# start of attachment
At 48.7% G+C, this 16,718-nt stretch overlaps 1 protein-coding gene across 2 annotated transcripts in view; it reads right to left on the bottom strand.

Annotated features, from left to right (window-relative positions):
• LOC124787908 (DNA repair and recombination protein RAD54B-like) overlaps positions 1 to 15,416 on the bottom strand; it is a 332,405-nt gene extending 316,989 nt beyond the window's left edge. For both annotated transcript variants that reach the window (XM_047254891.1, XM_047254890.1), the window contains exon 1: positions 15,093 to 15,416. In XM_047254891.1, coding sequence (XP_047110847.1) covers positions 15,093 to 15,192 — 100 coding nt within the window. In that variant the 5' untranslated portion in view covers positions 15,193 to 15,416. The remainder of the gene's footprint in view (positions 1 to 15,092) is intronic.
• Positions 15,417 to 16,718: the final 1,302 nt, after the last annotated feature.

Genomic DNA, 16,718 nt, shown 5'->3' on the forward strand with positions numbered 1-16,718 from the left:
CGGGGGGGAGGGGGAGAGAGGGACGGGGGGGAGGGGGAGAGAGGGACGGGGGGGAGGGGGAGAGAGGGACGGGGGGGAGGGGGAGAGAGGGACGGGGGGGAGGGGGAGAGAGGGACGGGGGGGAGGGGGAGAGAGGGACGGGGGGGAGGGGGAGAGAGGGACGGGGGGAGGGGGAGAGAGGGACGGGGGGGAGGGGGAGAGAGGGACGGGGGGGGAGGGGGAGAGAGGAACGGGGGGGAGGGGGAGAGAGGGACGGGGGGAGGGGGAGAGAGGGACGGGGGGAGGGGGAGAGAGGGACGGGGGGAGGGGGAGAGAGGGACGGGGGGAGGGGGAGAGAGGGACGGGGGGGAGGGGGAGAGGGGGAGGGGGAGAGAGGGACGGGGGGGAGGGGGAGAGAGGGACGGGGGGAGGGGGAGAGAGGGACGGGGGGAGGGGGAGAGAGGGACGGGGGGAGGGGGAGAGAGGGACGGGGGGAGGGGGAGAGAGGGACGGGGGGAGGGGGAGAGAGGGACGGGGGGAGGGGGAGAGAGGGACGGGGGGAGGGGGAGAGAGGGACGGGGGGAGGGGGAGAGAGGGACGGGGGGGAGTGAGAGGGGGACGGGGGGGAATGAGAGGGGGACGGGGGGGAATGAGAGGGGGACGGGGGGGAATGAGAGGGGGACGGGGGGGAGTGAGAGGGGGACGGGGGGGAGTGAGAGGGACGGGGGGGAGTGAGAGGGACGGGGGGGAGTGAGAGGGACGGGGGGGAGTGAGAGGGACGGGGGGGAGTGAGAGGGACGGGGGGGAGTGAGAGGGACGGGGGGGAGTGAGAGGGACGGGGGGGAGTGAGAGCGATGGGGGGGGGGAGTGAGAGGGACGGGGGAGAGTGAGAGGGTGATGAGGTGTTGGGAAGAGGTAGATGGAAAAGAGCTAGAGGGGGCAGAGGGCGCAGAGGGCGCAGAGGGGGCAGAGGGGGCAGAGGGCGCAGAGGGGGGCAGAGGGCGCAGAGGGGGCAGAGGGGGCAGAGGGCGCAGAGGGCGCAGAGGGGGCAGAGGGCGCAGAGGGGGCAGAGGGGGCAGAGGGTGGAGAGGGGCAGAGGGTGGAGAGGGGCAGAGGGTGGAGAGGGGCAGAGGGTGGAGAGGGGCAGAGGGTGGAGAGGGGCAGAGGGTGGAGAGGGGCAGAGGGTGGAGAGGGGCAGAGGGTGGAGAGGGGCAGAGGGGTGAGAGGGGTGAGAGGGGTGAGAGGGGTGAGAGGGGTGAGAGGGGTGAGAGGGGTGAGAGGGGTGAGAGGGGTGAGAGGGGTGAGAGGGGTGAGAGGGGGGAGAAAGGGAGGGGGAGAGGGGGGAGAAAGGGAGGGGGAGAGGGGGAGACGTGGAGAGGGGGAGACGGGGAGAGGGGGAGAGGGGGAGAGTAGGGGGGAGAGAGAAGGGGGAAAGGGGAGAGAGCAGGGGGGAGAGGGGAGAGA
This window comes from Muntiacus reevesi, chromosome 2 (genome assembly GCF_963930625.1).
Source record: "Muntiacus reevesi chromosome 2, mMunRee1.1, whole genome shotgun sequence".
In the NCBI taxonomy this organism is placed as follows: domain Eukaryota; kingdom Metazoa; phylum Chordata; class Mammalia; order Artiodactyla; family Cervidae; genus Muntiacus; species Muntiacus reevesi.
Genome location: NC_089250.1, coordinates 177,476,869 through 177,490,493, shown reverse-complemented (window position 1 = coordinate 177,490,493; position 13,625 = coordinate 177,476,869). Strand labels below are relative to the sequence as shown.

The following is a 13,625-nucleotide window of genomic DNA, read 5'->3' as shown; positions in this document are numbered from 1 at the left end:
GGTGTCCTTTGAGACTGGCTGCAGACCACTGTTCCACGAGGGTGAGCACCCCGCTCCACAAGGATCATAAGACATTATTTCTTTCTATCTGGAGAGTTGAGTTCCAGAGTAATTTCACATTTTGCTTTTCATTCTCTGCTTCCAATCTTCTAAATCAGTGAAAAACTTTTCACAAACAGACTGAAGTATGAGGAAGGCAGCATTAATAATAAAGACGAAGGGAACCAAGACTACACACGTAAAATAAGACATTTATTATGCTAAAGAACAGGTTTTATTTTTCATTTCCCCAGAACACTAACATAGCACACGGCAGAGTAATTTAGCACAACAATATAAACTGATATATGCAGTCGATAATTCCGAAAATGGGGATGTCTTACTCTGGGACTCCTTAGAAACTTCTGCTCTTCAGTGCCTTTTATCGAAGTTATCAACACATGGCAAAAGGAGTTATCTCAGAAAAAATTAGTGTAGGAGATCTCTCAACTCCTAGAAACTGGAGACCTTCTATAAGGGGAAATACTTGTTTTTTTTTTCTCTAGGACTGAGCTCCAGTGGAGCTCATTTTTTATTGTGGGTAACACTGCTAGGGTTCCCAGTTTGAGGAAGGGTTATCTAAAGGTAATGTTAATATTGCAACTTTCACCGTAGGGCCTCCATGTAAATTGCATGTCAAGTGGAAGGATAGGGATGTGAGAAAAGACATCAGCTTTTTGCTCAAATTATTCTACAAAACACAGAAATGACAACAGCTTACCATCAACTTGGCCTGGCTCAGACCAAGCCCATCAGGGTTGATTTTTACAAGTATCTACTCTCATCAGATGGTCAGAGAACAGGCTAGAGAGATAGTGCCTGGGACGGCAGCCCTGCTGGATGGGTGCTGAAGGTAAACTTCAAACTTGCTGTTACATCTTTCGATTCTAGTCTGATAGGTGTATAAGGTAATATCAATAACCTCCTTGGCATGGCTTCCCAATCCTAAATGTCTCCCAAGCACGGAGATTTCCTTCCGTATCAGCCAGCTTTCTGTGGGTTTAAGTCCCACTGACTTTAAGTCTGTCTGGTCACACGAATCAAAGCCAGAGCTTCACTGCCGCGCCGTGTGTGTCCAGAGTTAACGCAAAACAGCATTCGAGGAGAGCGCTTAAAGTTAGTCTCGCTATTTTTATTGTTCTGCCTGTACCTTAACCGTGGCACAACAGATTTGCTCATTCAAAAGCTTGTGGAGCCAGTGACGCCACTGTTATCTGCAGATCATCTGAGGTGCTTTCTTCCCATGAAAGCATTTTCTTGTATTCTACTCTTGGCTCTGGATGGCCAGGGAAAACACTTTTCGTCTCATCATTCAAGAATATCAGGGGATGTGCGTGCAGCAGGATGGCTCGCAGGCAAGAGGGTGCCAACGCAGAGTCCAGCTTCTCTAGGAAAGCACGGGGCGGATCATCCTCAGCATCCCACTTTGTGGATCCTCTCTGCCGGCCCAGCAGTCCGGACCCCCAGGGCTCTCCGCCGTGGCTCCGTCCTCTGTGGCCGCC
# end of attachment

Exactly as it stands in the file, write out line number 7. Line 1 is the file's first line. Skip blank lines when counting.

This window comes from Muntiacus reevesi, chromosome 2 (genome assembly GCF_963930625.1).